As an actor, no matter what my appearance, no matter what my ability to transform myself through costume and make-up, at the centre will always be myself. I have no other resource from which to create a performance but my own life.
So, if I can only be myself, how do I create and present a character whom an audience accepts as a fully rounded, comprehensible human being, but who is not me? How do I move them to laughter or tears? How do I change the way they think and feel about the world they live in?
I do it by using a natural process
Human beings have an innate sympathy for one another, the capacity to feel for one another. If I see someone close to me in distress, I feel distress. They cry, I cry. We are crying as separate individuals, but our crying is similar. This is a mechanism so fundamental I take it for granted. I can also, of course, be critical, pass judgement, feel hostile. But I am not indifferent. People who cannot feel anything towards their fellow humans are considered as somehow deficient and abnormal.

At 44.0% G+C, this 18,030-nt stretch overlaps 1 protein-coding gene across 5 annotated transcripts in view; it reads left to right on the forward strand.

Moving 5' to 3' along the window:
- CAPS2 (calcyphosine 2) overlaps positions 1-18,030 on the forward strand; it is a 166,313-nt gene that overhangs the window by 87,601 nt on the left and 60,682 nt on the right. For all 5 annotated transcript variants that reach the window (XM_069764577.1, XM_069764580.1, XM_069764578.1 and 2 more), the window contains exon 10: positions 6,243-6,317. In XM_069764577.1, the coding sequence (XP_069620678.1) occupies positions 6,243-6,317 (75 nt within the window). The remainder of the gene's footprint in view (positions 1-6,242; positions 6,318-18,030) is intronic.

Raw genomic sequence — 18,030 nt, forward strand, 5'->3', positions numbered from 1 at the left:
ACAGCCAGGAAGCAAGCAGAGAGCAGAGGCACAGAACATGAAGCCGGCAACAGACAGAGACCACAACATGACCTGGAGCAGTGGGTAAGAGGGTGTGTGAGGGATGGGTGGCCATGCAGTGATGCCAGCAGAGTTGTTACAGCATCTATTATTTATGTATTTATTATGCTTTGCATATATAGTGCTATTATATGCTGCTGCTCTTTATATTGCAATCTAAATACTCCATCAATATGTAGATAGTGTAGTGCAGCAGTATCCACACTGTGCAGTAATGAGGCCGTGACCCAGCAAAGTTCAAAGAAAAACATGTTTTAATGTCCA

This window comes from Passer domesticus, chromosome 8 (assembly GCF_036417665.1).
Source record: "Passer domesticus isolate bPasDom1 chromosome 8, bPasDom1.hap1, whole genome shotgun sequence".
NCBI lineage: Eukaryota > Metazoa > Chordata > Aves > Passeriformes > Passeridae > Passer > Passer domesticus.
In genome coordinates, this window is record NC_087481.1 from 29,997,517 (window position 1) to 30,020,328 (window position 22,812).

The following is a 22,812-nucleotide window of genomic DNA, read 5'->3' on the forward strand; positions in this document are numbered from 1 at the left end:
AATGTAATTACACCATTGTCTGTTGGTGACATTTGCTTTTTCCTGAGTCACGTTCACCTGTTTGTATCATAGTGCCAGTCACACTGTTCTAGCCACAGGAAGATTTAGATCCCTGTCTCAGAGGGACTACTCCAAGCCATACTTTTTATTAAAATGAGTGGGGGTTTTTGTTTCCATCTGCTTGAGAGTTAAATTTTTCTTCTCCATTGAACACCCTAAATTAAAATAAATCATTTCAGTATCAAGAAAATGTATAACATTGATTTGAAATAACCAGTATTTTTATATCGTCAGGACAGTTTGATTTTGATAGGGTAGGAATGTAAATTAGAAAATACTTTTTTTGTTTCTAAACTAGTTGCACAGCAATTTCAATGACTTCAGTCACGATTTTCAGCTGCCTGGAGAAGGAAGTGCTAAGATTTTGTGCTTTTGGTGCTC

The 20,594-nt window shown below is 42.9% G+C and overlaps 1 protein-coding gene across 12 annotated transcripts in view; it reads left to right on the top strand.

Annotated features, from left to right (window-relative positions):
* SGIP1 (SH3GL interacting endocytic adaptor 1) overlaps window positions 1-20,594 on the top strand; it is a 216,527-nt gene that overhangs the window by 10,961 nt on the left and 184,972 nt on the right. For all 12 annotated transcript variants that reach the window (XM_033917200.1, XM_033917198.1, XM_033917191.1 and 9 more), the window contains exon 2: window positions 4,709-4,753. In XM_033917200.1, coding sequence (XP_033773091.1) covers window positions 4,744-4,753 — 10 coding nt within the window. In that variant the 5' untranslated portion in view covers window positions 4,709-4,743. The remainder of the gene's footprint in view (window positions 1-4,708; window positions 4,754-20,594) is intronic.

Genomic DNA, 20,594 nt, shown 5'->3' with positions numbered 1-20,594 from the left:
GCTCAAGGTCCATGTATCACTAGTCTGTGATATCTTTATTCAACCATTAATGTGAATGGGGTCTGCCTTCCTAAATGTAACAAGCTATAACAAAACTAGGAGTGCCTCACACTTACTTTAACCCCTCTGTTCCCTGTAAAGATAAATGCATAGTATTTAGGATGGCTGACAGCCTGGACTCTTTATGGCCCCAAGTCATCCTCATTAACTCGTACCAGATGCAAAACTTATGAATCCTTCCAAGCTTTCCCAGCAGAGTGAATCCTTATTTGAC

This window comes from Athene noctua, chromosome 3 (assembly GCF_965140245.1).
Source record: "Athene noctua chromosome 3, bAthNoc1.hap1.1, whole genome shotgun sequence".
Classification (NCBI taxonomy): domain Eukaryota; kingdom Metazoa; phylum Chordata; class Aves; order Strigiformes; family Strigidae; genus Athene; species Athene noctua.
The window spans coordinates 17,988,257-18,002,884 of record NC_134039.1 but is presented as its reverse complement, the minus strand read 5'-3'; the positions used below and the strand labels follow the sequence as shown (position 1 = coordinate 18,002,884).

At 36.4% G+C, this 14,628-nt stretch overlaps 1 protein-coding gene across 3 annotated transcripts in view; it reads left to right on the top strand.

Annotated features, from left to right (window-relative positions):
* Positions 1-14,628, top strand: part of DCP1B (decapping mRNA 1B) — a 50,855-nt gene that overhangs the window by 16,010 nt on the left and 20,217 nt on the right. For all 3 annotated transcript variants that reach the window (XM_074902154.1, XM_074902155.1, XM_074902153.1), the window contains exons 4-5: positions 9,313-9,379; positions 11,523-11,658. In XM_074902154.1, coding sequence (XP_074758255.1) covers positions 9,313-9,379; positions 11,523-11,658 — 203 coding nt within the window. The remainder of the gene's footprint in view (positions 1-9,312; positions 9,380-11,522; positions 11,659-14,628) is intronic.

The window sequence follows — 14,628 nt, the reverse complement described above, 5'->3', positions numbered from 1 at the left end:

It is precisely this capacity to reflect back, to respond to and judge other people's thoughts and feelings that is at the root of art.†
Stanislavski believed that the actor most likely to affect an audience profoundly is the actor who behaves most like a complete human being, thereby Stirling not merely their emotions but their minds as well. His art is based on an understanding of the way we behave in our daily lives, which he then uses when creating a character. If a character's behaviour is similar to our behaviour in life, then it becomes 'human'.